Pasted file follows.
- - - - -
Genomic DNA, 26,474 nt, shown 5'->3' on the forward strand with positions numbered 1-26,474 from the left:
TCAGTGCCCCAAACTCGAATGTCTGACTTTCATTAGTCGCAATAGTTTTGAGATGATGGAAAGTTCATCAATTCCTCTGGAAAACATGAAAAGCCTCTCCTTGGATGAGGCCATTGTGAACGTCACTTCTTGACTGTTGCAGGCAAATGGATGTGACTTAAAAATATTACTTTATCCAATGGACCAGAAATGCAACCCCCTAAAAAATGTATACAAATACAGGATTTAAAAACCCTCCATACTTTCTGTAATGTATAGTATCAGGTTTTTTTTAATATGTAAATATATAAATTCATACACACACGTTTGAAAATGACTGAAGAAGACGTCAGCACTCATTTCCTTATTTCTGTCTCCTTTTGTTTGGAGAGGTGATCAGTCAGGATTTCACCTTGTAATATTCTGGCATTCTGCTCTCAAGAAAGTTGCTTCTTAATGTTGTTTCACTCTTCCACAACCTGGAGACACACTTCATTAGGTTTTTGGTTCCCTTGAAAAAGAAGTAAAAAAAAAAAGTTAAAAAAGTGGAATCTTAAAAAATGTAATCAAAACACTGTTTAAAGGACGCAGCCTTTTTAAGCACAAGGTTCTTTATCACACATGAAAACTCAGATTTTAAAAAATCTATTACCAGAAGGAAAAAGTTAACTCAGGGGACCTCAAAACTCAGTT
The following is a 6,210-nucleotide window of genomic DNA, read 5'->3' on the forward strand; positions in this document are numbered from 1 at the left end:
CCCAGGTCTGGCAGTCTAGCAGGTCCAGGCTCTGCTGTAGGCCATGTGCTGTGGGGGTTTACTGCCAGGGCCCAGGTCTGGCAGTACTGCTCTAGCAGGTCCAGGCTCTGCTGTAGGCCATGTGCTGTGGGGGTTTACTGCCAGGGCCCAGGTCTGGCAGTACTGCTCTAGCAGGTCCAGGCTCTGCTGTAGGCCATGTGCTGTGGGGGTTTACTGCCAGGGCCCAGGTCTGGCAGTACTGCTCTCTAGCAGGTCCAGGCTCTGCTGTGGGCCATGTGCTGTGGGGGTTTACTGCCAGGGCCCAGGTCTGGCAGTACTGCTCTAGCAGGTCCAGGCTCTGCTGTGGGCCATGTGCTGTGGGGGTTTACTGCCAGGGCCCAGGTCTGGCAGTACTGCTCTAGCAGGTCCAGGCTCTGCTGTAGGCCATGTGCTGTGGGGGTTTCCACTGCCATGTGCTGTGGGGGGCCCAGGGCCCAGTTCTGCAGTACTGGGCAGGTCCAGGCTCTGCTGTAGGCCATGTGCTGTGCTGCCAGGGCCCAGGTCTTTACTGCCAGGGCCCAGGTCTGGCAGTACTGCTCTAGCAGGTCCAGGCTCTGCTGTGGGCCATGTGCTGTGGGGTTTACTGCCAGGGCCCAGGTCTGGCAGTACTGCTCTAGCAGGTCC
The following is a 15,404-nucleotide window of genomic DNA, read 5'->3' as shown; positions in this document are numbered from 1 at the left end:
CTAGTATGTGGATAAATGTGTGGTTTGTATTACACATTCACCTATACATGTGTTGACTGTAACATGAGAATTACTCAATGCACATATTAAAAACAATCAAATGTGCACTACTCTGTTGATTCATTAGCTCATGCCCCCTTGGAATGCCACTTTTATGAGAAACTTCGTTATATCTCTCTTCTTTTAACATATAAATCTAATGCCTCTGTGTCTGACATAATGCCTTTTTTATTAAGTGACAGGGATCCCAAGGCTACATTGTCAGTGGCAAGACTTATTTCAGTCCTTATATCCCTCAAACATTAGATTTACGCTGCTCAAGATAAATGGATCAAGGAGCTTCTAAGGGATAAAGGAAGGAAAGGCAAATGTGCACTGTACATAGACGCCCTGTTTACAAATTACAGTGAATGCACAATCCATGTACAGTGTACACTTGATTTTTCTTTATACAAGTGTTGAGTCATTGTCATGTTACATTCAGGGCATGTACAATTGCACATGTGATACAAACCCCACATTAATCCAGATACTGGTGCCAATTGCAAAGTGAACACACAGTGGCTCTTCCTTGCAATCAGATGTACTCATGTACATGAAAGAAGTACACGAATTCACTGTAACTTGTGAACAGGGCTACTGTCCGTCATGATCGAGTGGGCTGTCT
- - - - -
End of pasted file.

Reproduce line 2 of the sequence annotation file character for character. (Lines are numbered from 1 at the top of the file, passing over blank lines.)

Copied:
TCAGTGCCCCAAACTCGAATGTCTGACTTTCATTAGTCGCAATAGTTTTGAGATGATGGAAAGTTCATCAATTCCTCTGGAAAACATGAAAAGCCTCTCCTTGGATGAGGCCATTGTGAACGTCACTTCTTGACTGTTGCAGGCAAATGGATGTGACTTAAAAATATTACTTTATCCAATGGACCAGAAATGCAACCCCCTAAAAAATGTATACAAATACAGGATTTAAAAACCCTCCATACTTTCTGTAATGTATAGTATCAGGTTTTTTTTAATATGTAAATATATAAATTCATACACACACGTTTGAAAATGACTGAAGAAGACGTCAGCACTCATTTCCTTATTTCTGTCTCCTTTTGTTTGGAGAGGTGATCAGTCAGGATTTCACCTTGTAATATTCTGGCATTCTGCTCTCAAGAAAGTTGCTTCTTAATGTTGTTTCACTCTTCCACAACCTGGAGACACACTTCATTAGGTTTTTGGTTCCCTTGAAAAAGAAGTAAAAAAAAAAAGTTAAAAAAGTGGAATCTTAAAAAATGTAATCAAAACACTGTTTAAAGGACGCAGCCTTTTTAAGCACAAGGTTCTTTATCACACATGAAAACTCAGATTTTAAAAAATCTATTACCAGAAGGAAAAAGTTAACTCAGGGGACCTCAAAACTCAGTT